- Our residents enjoy an excellent work-life balance, with an average of 53 duty hours per week. Since our program is relatively small, our resident group tends to be close-knit and often engages in social activities during off hours. Our residents say, “As a small program, camaraderie between the residents is valued. They form the nucleus of your social life, and there is great informal mentorship between the senior and junior residents. Whether it’s playing video games in the resident lounge or going through OKAPs and call prep lectures, you’ll come to rely on the other residents in the program.”
Is parking available?
- Yes, residents have preferential eligibility for parking and can choose to park in lots located right next to the Truhlsen Eye Institute. Our residents say, “Parking is close and plentiful, unlike many other institutions.”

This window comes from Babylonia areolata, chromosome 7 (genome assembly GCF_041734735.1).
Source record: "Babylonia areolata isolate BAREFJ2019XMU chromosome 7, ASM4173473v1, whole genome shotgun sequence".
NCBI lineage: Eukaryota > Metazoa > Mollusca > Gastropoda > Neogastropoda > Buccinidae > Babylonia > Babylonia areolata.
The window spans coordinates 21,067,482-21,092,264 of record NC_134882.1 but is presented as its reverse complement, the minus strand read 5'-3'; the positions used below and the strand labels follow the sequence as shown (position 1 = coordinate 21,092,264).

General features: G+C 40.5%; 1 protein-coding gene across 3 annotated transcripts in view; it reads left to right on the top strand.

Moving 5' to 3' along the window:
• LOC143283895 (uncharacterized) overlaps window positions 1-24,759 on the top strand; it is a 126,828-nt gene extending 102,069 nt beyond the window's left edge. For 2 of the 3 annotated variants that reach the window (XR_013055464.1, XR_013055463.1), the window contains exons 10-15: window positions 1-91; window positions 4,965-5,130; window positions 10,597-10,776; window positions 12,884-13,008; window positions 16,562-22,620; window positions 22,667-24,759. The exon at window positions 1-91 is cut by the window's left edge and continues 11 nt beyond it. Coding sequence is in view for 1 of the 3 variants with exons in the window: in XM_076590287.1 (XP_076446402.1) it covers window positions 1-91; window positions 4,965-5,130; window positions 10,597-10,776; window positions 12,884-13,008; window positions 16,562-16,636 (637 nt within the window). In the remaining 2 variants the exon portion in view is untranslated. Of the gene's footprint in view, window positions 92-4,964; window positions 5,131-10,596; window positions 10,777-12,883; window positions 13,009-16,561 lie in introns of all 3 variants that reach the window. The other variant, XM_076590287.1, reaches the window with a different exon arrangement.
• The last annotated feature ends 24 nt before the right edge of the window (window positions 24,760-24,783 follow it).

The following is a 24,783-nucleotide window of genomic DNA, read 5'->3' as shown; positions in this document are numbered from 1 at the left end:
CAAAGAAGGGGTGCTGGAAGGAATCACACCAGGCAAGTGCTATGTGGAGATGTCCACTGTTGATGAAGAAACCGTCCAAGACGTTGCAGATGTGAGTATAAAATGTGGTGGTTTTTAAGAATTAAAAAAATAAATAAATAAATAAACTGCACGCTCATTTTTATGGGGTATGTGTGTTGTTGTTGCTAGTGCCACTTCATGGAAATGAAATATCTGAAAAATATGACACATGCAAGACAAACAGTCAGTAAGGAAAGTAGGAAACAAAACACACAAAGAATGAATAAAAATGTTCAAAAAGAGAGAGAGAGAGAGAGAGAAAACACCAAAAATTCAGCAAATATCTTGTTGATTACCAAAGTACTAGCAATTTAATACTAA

Is subsidized housing available?
- No, but housing in Omaha is plentiful and relatively inexpensive.
Where do most residents live?
- Omaha has a lot of affordable residential options, including options in walking distance! Single residents and couples often choose to live in nearby neighborhoods known for their entertainment and restaurants, including the Blackstone District, the Old Market, Midtown Crossing, Dundee, and Benson. Residents with growing families may choose to live in more suburban neighborhoods such as Bellevue or West Omaha, which still only have average commute times of 15-20 minutes. Our residents say, “The city itself is navigable with plenty of housing options, from downtown apartments, large family houses in the suburbs, or quiet neighborhoods near campus. There are also different areas of town to go for bars/food/entertainment.”